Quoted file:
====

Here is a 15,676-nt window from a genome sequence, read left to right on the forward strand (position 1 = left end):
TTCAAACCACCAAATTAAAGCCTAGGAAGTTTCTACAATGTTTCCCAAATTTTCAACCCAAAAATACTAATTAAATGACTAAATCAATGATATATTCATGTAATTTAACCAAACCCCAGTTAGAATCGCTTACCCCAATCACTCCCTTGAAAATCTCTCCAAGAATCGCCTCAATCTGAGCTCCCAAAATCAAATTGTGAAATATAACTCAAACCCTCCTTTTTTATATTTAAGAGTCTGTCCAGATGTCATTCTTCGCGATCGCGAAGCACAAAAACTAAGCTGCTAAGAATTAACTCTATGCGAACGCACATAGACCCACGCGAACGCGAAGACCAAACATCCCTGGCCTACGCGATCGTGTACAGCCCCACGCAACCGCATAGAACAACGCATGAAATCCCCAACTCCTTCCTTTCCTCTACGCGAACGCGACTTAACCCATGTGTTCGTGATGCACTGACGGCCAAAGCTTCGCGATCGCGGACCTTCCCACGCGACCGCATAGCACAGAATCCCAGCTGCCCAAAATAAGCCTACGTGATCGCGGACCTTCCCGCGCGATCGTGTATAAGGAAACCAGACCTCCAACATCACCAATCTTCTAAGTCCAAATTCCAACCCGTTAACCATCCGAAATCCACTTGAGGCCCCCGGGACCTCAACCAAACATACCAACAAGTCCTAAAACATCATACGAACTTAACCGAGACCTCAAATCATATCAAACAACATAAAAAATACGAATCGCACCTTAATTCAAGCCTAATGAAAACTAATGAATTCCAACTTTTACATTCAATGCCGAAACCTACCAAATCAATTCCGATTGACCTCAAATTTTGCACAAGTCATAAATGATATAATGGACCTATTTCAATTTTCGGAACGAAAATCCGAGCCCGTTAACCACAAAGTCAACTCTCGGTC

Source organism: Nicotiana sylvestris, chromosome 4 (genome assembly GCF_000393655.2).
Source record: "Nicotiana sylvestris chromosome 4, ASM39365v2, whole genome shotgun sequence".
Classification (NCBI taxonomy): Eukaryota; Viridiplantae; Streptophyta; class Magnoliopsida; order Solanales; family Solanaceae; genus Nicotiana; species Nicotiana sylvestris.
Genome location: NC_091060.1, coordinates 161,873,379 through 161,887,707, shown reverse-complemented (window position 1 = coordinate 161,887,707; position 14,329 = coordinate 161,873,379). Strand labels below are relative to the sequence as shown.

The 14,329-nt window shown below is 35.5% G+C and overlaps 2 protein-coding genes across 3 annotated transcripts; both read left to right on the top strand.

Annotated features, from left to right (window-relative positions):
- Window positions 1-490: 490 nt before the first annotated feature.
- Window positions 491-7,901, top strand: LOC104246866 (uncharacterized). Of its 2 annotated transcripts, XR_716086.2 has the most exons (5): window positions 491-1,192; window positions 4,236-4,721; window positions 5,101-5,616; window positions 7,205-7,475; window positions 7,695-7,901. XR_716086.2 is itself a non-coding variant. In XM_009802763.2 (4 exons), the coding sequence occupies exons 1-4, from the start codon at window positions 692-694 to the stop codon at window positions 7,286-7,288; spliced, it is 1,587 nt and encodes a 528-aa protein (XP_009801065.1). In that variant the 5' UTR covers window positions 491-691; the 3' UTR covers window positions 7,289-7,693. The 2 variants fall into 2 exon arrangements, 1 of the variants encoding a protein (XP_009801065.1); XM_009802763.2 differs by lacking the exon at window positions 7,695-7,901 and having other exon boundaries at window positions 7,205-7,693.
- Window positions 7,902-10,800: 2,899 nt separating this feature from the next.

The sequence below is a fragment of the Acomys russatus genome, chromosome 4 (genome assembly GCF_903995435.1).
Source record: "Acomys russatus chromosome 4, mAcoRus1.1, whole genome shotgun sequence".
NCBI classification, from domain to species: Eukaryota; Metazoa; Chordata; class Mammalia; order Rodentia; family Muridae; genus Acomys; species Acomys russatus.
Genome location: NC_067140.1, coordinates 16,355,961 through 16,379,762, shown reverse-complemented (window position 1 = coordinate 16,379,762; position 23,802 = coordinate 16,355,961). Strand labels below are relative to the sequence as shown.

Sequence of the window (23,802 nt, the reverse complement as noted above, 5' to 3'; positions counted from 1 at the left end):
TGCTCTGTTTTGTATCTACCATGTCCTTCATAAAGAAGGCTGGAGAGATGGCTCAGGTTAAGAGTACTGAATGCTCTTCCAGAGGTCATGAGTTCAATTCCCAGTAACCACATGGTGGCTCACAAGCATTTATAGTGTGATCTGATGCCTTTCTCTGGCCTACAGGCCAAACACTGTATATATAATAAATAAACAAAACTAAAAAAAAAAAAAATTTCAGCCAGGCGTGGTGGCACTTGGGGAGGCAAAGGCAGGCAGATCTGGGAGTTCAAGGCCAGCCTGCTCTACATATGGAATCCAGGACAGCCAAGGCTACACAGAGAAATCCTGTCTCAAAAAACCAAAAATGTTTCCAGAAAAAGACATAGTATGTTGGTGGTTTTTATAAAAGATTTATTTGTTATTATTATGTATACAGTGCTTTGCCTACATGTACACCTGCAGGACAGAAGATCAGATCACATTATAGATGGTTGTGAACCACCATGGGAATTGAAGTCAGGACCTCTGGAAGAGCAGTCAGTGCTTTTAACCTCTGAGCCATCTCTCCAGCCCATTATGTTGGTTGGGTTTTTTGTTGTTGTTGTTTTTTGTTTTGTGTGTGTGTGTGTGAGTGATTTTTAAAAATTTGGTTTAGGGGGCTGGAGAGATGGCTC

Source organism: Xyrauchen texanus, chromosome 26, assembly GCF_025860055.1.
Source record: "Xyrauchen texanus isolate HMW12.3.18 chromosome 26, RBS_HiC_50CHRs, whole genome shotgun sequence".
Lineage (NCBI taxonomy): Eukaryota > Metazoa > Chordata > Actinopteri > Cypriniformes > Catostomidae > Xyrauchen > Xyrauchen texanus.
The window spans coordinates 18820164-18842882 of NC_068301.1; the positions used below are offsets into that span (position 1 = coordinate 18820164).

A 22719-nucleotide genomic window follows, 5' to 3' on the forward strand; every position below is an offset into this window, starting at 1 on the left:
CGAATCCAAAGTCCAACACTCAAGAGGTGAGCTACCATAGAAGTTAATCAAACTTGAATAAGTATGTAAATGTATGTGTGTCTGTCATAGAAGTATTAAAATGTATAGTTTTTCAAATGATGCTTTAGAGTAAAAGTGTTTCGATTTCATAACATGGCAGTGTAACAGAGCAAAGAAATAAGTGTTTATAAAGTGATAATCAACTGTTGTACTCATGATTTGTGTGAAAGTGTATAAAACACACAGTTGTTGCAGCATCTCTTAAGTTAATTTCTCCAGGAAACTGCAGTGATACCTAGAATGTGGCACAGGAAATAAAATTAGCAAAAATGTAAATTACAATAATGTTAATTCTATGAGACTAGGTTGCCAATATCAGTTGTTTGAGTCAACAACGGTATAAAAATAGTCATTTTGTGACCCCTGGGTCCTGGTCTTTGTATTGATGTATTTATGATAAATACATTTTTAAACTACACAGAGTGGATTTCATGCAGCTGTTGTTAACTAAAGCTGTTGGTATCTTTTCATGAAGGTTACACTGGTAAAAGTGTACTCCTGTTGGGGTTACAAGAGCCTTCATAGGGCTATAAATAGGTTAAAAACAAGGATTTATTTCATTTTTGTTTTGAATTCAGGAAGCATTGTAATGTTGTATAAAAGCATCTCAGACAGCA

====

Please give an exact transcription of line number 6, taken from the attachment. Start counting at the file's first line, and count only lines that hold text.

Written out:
Genome location: NC_091060.1, coordinates 161,873,379 through 161,887,707, shown reverse-complemented (window position 1 = coordinate 161,887,707; position 14,329 = coordinate 161,873,379). Strand labels below are relative to the sequence as shown.